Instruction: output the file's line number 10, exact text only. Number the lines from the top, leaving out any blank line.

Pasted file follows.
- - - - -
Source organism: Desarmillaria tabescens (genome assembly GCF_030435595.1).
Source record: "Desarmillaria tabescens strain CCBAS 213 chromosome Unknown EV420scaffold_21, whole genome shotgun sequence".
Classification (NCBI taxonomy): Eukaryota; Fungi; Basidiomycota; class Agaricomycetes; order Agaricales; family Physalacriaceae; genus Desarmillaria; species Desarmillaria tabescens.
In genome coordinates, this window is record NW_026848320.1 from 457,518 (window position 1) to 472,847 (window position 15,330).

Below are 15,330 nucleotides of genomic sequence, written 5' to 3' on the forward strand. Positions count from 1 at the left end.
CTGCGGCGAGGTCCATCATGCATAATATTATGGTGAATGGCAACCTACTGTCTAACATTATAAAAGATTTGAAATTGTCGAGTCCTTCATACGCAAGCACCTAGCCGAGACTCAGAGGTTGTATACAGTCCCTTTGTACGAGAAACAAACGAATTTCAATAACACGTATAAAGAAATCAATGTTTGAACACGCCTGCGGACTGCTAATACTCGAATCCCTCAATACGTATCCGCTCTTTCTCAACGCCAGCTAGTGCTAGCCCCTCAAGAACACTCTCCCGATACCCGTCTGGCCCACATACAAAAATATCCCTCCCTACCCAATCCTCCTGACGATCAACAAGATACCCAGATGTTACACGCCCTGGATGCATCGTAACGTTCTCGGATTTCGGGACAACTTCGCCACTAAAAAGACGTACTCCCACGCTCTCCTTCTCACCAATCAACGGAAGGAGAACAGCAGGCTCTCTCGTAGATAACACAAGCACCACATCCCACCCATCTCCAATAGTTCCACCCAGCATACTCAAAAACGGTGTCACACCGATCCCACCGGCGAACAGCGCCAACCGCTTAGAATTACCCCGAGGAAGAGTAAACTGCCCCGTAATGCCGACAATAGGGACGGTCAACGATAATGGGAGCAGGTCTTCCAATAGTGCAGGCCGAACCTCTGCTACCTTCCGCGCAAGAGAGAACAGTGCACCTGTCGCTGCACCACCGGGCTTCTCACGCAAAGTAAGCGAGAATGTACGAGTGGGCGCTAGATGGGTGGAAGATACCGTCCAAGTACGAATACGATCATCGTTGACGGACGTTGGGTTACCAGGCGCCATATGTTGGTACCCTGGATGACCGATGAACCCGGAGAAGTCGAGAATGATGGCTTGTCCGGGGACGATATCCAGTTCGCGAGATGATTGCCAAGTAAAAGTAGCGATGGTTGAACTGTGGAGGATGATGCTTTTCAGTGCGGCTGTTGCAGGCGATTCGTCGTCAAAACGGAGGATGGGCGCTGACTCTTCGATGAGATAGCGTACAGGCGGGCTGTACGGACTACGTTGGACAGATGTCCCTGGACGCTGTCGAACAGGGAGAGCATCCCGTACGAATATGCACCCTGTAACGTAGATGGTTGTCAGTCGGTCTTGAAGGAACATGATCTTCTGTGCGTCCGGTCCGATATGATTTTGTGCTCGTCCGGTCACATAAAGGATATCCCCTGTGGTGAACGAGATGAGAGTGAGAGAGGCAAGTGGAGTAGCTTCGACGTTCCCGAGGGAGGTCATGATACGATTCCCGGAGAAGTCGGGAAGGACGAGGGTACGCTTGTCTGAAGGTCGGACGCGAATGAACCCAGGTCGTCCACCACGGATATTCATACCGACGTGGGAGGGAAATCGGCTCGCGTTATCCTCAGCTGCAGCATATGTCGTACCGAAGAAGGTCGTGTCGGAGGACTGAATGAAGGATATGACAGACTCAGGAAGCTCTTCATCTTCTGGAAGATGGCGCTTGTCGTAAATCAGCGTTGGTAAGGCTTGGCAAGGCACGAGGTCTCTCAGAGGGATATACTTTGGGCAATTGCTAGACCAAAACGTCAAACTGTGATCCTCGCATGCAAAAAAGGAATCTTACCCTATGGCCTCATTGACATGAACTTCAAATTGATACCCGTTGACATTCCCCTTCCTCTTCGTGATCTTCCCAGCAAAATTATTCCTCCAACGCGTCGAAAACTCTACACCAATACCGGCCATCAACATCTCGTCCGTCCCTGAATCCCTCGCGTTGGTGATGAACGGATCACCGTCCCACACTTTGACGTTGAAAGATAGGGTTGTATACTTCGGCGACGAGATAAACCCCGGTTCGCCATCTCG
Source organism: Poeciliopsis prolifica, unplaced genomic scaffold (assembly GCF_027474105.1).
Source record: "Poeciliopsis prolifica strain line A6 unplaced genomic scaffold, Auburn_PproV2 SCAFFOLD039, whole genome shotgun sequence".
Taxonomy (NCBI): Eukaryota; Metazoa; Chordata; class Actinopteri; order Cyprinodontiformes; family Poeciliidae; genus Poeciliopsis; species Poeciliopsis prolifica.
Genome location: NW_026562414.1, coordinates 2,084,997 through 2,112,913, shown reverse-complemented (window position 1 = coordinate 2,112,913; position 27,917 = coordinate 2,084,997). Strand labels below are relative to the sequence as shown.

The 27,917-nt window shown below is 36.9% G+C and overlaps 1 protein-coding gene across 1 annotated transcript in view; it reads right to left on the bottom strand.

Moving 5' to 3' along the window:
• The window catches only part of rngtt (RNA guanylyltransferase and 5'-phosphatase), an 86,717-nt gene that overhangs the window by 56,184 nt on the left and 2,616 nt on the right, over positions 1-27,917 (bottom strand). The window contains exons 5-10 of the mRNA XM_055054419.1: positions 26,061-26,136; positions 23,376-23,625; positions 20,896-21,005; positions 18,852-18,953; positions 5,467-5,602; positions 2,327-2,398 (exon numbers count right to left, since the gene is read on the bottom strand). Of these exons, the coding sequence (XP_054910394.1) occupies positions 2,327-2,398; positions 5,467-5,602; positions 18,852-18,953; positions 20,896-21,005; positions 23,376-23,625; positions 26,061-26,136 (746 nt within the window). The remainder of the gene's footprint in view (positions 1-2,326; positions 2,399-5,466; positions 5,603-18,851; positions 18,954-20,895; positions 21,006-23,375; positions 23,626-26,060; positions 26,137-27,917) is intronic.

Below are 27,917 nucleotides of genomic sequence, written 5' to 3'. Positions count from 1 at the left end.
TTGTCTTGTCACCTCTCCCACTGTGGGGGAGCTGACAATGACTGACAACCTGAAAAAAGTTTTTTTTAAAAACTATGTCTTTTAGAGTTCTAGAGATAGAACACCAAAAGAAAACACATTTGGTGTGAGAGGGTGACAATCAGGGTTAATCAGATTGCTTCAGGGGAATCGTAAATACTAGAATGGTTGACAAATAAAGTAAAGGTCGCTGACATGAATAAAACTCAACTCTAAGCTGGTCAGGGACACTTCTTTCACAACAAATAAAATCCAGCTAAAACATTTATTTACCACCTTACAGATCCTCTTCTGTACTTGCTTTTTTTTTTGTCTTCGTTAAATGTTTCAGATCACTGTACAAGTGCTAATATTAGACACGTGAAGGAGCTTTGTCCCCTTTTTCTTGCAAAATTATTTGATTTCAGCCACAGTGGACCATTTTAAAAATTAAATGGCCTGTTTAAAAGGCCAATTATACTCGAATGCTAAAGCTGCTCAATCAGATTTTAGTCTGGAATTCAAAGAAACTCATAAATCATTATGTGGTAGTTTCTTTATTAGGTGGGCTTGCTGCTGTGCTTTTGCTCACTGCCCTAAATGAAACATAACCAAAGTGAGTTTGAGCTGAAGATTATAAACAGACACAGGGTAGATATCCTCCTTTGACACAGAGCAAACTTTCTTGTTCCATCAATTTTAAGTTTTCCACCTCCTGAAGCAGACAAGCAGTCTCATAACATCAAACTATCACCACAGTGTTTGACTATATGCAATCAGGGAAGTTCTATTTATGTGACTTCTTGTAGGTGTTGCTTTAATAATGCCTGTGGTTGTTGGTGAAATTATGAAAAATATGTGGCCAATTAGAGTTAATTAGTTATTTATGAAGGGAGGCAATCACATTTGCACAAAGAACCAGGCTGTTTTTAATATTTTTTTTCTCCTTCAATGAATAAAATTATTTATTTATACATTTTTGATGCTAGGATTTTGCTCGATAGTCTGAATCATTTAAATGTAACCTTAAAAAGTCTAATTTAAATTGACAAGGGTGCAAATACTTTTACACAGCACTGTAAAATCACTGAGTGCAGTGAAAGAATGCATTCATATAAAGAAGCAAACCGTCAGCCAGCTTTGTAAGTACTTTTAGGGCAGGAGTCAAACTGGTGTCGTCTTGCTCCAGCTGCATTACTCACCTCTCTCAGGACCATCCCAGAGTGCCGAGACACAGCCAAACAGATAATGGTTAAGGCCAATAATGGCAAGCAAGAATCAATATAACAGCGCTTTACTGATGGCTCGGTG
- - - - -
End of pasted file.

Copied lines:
Genome location: NW_026562414.1, coordinates 2,084,997 through 2,112,913, shown reverse-complemented (window position 1 = coordinate 2,112,913; position 27,917 = coordinate 2,084,997). Strand labels below are relative to the sequence as shown.